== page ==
Singly Linked List in C++

What is a singly linked list in C++ programming?

Singly linked list in C++ is one of the simplest data structure. Since, we can dynamically add or delete items as per requirement, while in Arrays the size of the array once defined can not be altered.

Let us learn more about the singly linked lists in C++ programming in this article.

Singly Linked List in C++

What is Singly Linked List in C++

A Singly linked List a Sequence of nodes connected to one another using pointers. Following are components of Singly Linked List –

  • Data – The value held
  • Next Pointer – Contains the address of the next node in the sequence

Unlike an array that is contiguous each node in a Singly Linked List is scattered all over memory and are connected to one another using pointers.

Singly Linked List in C++
Singly Linked List in C++ Example

Structure of the singly linked list

The following set of code is used to struct the nodes of a singly linked list. Here we have defined a singly linked list that will store integer type data in it.

class node 
{   
    int data;  
    node *next;  
};
struct Node{
    int data;
    struct Node *next;
};

C++ programming code for creating a singly linked list

Run
#include<iostream>
using namespace std;

class Node
{
    public:
        int data;
        Node *next;
};

void insertNode(Node** head, int data){
    
    Node* new_node = new Node();
    
    new_node->data = data;
    new_node->next = *head;
    *head = new_node;
}

void deleteNode(Node** head){
    Node* temp = *head;
  
    if(*head == NULL){
        cout << "Deletion from Empty Singly Linked Not Possible" ; 
        return; 
    }
   // move head to next node in Singly Linked List
   *head = (*head)->next; 
   delete(temp); // delete the memory allocated 
}

// Function to traverse
void display(Node* temp) {
    cout << "Linked List: ";
    int count = 0; 
    
    while(temp!=NULL){
       cout << temp->data << " ";
       temp = temp->next;
       count ++; 
    }
    cout << "\nThere are " << count << " items in Linked List\n"; cout << endl;
}

int main() {
    Node* head = NULL; 
    // Need '&' i.e. address as we need to change head 
    insertNode(&head,50);
    insertNode(&head,40);
    insertNode(&head,30);
    insertNode(&head,20);
    insertNode(&head,10);

    // No '&' as head is not changed 
    display(head);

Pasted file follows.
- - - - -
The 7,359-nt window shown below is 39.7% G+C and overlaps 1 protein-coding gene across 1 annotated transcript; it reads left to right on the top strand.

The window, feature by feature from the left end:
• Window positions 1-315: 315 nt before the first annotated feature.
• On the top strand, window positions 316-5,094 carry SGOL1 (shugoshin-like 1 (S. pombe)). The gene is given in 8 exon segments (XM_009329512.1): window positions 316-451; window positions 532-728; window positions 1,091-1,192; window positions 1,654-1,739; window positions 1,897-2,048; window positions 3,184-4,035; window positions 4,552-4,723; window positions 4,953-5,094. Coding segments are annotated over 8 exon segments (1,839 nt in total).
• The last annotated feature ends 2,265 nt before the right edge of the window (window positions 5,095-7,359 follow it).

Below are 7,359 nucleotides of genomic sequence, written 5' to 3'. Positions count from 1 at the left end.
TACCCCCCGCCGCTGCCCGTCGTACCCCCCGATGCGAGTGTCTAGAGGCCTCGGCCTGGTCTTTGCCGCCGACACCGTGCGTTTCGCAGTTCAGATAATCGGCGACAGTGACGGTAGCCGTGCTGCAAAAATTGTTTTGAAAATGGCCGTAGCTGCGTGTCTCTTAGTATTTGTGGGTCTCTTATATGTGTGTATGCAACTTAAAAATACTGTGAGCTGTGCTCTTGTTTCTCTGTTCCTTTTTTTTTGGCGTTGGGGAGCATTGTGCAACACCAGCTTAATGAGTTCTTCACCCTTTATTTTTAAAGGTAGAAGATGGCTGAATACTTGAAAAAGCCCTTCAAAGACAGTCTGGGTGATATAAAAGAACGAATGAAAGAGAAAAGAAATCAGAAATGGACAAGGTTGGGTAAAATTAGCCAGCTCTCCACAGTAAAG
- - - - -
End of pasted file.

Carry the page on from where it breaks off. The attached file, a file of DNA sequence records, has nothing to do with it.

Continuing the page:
deleteNode(&head); 
    deleteNode(&head); 
    deleteNode(&head);
  
    display(head); 
    return 0;
}

Output

Linked List: 10 20 30 40 50 
There are 5 items in Linked List

Linked List: 40 50 
There are 2 items in Linked List
Run
#include<iostream>
using namespace std;

class Node
{
    public:
    int data;
    Node *next;
};

class LinkedList
{
    private:
        Node* head;
    public:
        LinkedList() { // constructor
        head = NULL;
    }
        void insertNode(int data);
        void deleteNode();
        void display();
};

void LinkedList:: insertNode(int data){
    
    Node* new_node = new Node();
    
    new_node->data = data;
    new_node->next = head;
    head = new_node;
}

void LinkedList:: deleteNode(){
    Node* temp = head;
  
    if(head == NULL){
        cout << "Deletion from Empty Singly Linked Not Possible" ; 
        return; 
    } 
    // move head to next node in Singly Linked List 
    head = head->next;
    delete(temp); // delete the memory allocated
}

// Function to traverse
void LinkedList:: display()
{
    Node* temp = new Node();
    temp = head;
    
    cout << "Linked List: ";
    int count = 0;
    while(temp!=NULL){
        cout << temp->data << " "; temp = temp->next;
        count ++;
    }
    cout << "\nThere are " << count << " items in Linked List\n";
    cout << endl; 
}

int main() {

   LinkedList* list = new LinkedList();
   // -> used with pointer objects
   // Need '&' i.e. address as we need to change head
  
   list->insertNode(50);
   list->insertNode(40);
   list->insertNode(30);
   list->insertNode(20);
   list->insertNode(10); 
  
   // No '&' as head is not changed 
   list->display();
   list->deleteNode(); 
   list->deleteNode();
   list->deleteNode(); 
   list->display();
   return 0;
 }

Output

Linked List: 10 20 30 40 50 
There are 5 items in Linked List

Linked List: 40 50 
There are 2 items in Linked List

Why
Singly Linked List?

Performing operations on a list becomes easy

Singly linked list give us the flexibility to perform various operations such as insertion, deletion in an efficient manner as compared to arrays.

Efficient memory allocation

We need not tho allocate memory in advance to the singly linked list, dynamic memory is allocated in singly linked list hence it saves extra memory .

Implentation of advance data structure

Many advance data structures are implemented with the help of singly linked list hence they become very useful there.

Disadvantages of singly linked list in CPP programming

  1. Members could be assigned anywhere in the memory.
  2. Each member shall include an address size member, hence it utilizes poor memory.
  3. Some operations like reversing a list is complicated when compared with arrays,
Linked List in C++ meme 2